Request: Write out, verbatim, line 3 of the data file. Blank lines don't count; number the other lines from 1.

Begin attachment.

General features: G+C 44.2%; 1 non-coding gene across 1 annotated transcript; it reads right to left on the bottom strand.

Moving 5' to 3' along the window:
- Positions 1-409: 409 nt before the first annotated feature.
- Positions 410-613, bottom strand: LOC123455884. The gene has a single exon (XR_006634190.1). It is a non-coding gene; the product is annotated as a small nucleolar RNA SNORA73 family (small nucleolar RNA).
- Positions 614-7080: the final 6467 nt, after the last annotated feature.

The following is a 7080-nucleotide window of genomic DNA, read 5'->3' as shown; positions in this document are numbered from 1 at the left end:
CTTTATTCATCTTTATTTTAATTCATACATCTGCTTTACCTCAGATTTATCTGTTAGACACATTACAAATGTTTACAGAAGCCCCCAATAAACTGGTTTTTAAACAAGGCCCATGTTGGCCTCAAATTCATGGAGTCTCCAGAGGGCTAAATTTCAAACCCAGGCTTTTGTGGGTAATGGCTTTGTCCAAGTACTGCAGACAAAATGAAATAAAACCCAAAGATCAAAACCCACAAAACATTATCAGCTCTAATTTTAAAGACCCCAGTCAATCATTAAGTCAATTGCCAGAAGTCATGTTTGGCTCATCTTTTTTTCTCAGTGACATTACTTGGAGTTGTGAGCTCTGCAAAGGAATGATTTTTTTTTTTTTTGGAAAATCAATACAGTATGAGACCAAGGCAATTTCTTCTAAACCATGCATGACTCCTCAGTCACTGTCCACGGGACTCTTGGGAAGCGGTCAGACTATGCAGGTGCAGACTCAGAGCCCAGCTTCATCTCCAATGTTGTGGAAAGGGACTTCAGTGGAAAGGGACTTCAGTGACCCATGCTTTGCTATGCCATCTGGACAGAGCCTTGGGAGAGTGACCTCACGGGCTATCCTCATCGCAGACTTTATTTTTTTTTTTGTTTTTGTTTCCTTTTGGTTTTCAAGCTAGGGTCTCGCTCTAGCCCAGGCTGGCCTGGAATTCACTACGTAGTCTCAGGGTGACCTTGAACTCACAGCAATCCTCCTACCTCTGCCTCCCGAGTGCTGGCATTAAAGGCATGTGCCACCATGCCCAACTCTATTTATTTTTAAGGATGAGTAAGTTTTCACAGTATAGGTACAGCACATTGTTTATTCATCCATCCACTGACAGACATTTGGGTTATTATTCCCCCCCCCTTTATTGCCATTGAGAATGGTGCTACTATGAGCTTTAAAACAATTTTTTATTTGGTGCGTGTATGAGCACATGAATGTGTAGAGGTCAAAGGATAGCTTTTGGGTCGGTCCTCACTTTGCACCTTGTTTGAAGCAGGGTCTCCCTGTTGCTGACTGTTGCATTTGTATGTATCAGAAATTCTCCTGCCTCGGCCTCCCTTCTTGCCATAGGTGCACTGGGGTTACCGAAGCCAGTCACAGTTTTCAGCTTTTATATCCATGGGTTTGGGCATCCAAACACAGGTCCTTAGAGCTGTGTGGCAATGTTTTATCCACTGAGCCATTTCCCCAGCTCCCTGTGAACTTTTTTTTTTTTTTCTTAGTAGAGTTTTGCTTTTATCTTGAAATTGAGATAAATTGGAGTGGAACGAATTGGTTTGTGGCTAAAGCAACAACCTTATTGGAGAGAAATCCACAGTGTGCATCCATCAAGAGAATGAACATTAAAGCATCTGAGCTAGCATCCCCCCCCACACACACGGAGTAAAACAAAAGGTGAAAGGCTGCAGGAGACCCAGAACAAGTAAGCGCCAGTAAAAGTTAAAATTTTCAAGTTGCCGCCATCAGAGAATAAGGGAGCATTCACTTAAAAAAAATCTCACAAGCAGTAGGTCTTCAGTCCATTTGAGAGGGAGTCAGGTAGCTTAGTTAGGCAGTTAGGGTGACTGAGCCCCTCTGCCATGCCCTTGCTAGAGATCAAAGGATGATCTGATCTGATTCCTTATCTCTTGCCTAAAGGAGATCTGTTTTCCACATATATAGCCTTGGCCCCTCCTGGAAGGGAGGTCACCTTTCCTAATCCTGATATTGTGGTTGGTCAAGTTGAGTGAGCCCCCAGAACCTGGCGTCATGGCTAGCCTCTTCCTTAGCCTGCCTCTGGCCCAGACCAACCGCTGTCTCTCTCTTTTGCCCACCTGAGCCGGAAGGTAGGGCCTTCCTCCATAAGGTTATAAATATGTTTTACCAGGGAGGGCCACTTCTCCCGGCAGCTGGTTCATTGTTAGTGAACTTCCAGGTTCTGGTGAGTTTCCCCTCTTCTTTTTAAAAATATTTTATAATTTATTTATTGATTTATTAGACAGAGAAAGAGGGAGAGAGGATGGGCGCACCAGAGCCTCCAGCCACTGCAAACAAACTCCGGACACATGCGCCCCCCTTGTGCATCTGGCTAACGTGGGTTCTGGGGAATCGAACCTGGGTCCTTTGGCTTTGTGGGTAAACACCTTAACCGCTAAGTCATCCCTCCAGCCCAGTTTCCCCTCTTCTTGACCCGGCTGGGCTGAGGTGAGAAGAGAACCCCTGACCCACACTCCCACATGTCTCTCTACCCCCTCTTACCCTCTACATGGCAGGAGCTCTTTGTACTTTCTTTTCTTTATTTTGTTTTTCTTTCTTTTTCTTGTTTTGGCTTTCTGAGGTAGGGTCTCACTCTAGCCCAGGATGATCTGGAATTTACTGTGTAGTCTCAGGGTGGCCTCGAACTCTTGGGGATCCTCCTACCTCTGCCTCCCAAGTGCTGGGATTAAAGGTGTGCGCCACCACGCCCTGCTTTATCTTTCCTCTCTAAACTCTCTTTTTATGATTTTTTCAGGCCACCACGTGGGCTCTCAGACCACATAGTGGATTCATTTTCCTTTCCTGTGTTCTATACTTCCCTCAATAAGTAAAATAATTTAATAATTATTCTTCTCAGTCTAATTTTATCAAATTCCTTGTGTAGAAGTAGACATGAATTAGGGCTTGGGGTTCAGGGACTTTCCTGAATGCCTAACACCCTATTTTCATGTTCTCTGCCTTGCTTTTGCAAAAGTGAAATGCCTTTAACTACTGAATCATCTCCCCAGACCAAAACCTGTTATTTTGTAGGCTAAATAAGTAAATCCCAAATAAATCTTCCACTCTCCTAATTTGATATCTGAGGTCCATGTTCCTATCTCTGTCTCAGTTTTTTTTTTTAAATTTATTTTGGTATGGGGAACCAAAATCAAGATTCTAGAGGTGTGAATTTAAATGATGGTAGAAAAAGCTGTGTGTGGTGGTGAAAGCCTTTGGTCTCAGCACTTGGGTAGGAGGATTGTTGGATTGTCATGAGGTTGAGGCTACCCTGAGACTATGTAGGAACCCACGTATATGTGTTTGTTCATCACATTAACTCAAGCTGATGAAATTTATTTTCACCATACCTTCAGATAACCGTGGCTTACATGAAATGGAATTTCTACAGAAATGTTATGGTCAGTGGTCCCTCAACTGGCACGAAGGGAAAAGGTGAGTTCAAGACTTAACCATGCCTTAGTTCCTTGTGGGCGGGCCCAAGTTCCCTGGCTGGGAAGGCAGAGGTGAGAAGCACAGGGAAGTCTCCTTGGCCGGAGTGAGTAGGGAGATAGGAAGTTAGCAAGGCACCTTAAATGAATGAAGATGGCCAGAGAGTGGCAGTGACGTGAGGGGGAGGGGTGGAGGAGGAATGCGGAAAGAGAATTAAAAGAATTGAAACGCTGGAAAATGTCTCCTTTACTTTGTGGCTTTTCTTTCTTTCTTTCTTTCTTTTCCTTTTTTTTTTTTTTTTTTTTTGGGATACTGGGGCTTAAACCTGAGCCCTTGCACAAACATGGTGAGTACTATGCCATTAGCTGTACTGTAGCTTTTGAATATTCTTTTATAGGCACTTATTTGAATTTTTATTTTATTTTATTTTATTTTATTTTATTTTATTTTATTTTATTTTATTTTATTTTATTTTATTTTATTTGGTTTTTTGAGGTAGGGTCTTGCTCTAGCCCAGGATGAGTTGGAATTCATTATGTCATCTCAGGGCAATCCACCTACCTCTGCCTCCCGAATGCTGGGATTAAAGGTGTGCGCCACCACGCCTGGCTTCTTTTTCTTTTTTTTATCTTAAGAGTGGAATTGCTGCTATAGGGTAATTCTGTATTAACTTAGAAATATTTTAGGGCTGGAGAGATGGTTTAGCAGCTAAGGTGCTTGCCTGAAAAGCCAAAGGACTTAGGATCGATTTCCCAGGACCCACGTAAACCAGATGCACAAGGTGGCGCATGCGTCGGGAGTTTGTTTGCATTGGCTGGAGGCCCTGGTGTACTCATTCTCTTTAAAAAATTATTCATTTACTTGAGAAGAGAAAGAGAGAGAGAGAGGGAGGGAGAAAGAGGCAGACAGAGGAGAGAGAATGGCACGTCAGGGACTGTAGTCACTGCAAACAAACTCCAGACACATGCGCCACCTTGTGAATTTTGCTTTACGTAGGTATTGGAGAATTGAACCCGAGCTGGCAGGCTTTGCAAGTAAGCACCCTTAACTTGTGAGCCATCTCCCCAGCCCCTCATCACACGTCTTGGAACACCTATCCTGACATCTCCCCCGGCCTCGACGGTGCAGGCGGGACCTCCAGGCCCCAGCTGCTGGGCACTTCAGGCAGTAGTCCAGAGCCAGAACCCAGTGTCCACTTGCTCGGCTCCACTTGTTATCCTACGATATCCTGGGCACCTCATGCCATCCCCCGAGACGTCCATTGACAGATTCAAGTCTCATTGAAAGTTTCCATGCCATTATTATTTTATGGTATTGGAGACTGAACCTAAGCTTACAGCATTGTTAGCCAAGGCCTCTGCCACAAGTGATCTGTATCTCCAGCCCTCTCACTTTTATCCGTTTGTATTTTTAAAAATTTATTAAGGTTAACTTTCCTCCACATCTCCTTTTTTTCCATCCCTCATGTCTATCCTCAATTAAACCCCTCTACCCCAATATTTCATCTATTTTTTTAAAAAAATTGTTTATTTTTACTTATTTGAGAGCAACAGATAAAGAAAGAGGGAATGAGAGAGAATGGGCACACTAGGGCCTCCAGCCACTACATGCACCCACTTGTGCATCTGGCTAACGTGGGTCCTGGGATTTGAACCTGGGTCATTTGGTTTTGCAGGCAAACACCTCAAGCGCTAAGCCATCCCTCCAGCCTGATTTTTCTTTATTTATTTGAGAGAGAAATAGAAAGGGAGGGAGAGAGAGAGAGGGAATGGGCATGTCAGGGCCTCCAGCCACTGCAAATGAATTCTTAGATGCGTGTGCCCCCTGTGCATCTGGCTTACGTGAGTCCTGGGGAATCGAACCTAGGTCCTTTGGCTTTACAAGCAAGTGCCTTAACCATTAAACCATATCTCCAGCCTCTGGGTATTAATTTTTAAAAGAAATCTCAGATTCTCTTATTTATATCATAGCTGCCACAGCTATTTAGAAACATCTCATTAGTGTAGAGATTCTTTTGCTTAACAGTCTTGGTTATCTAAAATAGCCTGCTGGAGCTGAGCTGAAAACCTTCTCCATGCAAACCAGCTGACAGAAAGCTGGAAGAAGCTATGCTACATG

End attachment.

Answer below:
- Positions 1-409: 409 nt before the first annotated feature.